Enex Testlabs is confident the findings of its report on the Federal Government’s controversial ISP filtering scheme will silence the trial’s critics.
Principal at Enex Testlab, Matt Tett, said he wished more ISPs were a part of the trial, but only because it would have silenced critics.
“The ISPs that were the most vocal against it should’ve been the ones that engaged it the most from our perspective,” he said. “It was good, at the end of the day we’re happy with what we’ve done.
“If there was a failure in the testing or if there were not enough participants or something like that, then we’d say ‘okay we can have a confidence factor of zero’, which means we’re not happy with the tests. If there were issues or wide-ranging issues, then we’d go back to re-test.”
Having more users or ISPs would not have made a difference to the veracity of the trials because they were non-heuristic and blocked a set list of restricted URLs, Tett said.
“Given the technology we tested, it wouldn’t have made any difference. The technologies that were participating in the trials from a filtering perspective wouldn’t have made any difference really,” he claimed.
“The [Department of Broadband, Communications and the Digital Economy] has been very flexible, and wanted to make sure it was as accurate as possible. We’ve gone back to them on a number of occasions with different suggestions and they’ve come to us as well with suggestions they’ve received and queried us on it and it’s been evaluated and even incorporated and put into the test.”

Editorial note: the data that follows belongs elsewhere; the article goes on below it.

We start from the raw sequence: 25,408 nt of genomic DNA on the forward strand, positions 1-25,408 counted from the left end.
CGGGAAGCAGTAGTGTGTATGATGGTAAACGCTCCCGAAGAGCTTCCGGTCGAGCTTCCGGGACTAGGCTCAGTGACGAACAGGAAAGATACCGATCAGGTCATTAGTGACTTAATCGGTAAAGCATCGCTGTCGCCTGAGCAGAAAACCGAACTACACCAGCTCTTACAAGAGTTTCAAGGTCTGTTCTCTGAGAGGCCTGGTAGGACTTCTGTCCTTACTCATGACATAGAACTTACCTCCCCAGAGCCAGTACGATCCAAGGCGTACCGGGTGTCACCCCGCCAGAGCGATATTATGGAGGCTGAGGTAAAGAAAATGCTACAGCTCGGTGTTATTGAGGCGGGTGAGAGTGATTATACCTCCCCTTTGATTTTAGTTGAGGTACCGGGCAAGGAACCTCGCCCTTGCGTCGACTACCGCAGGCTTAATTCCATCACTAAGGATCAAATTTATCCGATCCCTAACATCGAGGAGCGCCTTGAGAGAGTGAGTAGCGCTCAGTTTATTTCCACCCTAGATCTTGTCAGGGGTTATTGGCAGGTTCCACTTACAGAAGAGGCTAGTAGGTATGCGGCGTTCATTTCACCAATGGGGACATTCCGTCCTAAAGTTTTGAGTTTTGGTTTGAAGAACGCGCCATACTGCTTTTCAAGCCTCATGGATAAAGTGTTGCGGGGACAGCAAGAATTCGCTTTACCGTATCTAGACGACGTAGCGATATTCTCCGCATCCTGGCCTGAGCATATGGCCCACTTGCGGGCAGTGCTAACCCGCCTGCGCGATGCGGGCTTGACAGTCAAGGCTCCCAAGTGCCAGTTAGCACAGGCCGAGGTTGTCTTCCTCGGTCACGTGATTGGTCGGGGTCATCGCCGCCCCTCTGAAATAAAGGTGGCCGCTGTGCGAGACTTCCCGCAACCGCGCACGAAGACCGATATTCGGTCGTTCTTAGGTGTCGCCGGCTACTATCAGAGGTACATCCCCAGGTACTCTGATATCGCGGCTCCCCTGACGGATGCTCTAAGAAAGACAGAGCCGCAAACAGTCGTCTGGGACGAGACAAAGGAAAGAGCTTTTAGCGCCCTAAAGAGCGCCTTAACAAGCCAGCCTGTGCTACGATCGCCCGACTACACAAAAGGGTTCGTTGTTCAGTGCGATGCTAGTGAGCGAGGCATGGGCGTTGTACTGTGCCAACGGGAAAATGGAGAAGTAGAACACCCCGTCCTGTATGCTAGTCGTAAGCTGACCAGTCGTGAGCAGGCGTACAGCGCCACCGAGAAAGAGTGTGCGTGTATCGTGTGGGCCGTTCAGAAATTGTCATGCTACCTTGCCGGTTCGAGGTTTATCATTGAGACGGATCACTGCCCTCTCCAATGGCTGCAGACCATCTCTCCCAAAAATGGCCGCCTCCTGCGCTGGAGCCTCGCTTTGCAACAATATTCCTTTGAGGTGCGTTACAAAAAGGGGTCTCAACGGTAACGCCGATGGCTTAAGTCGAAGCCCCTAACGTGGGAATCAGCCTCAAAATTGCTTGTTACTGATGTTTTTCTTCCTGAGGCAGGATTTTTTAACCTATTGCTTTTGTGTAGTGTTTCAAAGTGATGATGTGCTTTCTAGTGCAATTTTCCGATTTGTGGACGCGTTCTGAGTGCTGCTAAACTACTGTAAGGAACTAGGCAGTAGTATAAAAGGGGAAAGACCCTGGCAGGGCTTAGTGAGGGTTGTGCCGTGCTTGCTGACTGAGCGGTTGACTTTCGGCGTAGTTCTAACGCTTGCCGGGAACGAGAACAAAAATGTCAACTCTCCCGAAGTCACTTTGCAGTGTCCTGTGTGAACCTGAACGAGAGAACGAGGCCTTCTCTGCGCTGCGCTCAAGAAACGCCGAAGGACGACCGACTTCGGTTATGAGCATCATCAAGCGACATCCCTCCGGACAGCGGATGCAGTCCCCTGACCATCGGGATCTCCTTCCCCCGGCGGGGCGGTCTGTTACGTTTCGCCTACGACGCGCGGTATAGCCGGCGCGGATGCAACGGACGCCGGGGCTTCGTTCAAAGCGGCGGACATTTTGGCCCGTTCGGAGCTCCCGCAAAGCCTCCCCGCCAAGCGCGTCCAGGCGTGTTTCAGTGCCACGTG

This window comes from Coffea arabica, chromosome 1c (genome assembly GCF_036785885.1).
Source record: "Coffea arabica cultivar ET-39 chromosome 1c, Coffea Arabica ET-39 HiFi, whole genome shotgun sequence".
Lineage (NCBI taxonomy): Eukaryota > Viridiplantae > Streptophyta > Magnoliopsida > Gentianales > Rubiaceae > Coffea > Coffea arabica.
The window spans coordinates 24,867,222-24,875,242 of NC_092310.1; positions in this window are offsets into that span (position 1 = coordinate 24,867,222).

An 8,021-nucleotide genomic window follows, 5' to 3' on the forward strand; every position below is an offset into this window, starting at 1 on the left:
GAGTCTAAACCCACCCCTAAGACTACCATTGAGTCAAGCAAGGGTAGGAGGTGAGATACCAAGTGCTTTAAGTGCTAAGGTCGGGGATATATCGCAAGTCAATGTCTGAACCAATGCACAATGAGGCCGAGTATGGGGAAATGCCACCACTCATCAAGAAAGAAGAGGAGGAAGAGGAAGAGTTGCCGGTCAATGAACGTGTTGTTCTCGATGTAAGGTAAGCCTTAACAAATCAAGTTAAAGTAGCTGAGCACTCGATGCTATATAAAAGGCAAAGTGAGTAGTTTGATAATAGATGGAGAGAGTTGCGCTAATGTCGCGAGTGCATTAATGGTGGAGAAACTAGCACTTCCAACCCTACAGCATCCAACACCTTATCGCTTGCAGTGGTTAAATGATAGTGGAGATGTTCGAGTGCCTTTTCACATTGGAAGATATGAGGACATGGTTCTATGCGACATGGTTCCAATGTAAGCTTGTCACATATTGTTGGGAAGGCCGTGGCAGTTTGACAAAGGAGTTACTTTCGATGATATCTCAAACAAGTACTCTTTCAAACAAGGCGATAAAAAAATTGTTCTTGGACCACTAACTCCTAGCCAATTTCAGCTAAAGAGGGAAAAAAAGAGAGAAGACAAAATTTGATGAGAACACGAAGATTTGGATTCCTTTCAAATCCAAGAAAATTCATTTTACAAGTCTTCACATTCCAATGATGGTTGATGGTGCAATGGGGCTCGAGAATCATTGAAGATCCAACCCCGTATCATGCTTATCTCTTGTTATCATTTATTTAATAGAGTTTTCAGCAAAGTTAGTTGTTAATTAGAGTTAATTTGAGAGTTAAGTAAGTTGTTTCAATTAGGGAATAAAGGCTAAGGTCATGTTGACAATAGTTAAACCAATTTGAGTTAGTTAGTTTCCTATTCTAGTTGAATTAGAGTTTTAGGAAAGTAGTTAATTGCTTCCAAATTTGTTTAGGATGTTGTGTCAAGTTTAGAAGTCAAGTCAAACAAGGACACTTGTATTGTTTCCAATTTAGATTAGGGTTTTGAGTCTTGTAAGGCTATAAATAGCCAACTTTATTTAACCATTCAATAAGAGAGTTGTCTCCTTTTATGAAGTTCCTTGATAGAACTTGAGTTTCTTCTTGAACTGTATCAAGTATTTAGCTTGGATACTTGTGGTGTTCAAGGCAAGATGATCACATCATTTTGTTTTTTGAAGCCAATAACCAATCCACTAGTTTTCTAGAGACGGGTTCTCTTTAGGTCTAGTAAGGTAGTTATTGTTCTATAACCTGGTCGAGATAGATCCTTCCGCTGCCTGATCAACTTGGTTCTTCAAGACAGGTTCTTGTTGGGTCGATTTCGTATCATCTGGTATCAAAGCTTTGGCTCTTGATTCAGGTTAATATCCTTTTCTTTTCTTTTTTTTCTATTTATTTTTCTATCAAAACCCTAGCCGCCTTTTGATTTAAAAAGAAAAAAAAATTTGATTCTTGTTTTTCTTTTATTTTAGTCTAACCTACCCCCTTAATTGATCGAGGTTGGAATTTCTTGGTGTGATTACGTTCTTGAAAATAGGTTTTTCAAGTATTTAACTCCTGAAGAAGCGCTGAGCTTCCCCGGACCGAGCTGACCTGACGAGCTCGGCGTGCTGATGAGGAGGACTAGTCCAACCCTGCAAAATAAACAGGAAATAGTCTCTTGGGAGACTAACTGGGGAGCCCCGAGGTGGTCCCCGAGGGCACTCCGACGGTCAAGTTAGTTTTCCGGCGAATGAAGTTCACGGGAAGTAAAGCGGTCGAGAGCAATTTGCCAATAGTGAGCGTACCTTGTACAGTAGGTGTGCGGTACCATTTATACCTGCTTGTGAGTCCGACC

Tett’s comments come after statistics experts labelled the use of an opt-in method of selecting sample users as unscientific.
The Enex principal compared public comments about the testing methodology to those made when the Australian Communications and Media Authority (ACMA) trials were being completed and remained confident the Australian public would respect the trial results when they were released by the Government.
“It’ll be funny once it’s over, it’s just like the ACMA thing, just a storm in a teacup - maybe not the politics or the ethics but the actual testing,” he said.